By Rachel Brody |
Passed in July 2010, the Dodd-Frank Wall Street Reform and Consumer Protection Act seeks to prevent financial crises like the one that sunk the economy in 2008. Among other things, it created the Bureau of Consumer Financial Protection within the Federal Reserve, and it instituted more than 200 new rules meant to promote transparency and limit risk within the finance industry. It was touted as the largest reform of financial regulation since the Great Depression. Though passed with bipartisan support, it since has been heavily criticized. Many argue that the regulations hurt economic growth and are misdirected. At a recent GOP presidential debate in New Hampshire, the act came under fire, with many of the candidates promising to repeal Dodd-Frank if elected into office. Here is the Debate Club’s take on whether the Dodd-Frank Wall Street Reform Act should be repealed:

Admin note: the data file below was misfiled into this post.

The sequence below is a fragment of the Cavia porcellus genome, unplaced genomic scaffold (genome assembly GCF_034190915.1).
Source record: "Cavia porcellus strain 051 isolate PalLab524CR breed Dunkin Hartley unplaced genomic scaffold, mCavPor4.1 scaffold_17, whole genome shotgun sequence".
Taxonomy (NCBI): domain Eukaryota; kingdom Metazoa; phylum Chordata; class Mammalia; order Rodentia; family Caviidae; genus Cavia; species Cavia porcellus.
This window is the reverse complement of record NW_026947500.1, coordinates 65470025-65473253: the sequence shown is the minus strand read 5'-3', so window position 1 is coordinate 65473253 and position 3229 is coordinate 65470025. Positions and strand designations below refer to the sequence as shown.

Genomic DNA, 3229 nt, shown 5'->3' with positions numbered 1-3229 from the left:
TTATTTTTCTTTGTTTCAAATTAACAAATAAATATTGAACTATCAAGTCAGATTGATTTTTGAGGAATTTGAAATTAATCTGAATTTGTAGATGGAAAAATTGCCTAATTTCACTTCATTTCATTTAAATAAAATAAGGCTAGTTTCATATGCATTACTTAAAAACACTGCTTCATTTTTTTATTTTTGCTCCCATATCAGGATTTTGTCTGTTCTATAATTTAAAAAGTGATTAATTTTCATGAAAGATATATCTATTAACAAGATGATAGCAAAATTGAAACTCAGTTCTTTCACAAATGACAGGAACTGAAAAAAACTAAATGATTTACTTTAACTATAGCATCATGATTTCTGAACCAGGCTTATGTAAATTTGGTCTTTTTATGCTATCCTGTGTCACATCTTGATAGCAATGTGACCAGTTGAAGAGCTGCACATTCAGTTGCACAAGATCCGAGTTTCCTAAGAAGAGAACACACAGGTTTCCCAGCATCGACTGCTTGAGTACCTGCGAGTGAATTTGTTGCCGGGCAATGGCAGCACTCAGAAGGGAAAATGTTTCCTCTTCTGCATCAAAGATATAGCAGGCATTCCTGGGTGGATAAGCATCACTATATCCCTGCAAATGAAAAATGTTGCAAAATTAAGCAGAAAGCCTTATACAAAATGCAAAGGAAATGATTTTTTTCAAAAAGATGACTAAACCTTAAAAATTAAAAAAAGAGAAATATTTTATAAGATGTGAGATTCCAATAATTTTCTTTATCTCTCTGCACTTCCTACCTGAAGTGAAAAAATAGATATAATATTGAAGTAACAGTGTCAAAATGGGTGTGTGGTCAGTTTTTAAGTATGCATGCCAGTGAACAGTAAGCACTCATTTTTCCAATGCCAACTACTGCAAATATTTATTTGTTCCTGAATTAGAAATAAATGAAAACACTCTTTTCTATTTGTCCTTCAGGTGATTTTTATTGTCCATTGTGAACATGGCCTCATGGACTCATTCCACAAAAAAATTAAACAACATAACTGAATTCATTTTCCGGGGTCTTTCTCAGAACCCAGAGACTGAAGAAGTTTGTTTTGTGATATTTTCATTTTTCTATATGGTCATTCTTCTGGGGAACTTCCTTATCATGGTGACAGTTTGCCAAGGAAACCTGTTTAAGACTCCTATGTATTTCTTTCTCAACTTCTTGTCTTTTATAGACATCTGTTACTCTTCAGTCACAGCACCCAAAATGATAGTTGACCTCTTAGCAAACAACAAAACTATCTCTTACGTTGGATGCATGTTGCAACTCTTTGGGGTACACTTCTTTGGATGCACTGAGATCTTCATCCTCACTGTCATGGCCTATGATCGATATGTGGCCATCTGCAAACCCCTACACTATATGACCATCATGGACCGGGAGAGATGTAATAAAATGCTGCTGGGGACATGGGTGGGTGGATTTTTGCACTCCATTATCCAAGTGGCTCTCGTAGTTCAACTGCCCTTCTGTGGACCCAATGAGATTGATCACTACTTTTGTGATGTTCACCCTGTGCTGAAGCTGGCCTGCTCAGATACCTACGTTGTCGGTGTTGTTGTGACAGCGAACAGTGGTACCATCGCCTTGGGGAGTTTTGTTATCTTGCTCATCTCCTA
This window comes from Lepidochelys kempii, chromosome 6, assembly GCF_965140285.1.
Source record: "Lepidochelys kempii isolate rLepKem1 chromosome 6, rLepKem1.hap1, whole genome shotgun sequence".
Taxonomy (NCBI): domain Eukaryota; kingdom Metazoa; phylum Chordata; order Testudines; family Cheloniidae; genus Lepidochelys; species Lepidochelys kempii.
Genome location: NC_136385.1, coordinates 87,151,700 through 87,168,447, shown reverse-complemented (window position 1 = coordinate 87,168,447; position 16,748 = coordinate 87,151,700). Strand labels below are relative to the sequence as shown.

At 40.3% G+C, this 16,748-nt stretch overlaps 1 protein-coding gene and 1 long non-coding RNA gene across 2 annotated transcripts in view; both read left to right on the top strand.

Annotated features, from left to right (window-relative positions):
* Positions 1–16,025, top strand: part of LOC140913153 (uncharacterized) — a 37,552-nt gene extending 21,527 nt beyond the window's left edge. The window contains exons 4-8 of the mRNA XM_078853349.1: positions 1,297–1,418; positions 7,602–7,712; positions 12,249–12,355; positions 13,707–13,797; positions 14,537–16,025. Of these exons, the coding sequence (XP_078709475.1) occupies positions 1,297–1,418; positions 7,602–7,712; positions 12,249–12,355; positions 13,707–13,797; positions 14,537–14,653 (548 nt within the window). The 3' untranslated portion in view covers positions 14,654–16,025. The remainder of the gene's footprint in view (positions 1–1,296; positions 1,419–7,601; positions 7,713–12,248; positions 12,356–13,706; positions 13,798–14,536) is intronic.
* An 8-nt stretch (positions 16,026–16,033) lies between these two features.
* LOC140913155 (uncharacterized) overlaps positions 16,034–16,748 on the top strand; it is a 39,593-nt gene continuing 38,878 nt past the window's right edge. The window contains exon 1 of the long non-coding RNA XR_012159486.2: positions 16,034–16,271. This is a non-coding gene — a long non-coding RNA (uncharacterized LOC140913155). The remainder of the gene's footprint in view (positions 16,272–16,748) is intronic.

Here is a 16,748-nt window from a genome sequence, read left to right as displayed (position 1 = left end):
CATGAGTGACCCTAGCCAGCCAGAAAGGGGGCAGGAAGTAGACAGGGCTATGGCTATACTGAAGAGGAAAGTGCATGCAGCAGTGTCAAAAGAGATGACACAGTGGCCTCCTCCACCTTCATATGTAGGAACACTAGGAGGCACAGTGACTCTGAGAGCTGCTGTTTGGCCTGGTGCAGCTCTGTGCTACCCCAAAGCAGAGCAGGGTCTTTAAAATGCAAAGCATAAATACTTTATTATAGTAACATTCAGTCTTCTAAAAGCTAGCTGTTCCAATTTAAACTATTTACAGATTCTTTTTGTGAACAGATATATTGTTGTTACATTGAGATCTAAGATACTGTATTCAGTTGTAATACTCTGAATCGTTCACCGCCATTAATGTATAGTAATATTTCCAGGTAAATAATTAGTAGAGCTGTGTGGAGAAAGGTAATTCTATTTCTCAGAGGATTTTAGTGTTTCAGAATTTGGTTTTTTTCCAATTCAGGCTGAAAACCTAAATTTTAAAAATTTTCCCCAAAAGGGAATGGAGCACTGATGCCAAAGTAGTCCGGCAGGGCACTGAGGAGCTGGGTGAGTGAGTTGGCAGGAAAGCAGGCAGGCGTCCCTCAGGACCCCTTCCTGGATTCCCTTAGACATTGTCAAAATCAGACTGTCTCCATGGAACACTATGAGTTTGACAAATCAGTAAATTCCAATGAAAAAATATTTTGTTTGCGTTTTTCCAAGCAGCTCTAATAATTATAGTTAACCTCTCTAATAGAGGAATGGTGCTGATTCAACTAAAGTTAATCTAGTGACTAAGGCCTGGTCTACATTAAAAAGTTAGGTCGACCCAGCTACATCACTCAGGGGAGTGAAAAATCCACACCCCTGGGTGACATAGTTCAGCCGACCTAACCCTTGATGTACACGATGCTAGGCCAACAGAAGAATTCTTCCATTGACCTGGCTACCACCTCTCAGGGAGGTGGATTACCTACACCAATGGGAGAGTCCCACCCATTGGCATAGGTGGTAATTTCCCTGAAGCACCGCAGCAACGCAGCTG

Tim Johnson Chairman of the Senate Banking, Housing and Urban Affairs Committee
David John Fellow at the Heritage Foundation
Dean Baker Author of 'The End of Loser Liberalism: Making Markets Progressive'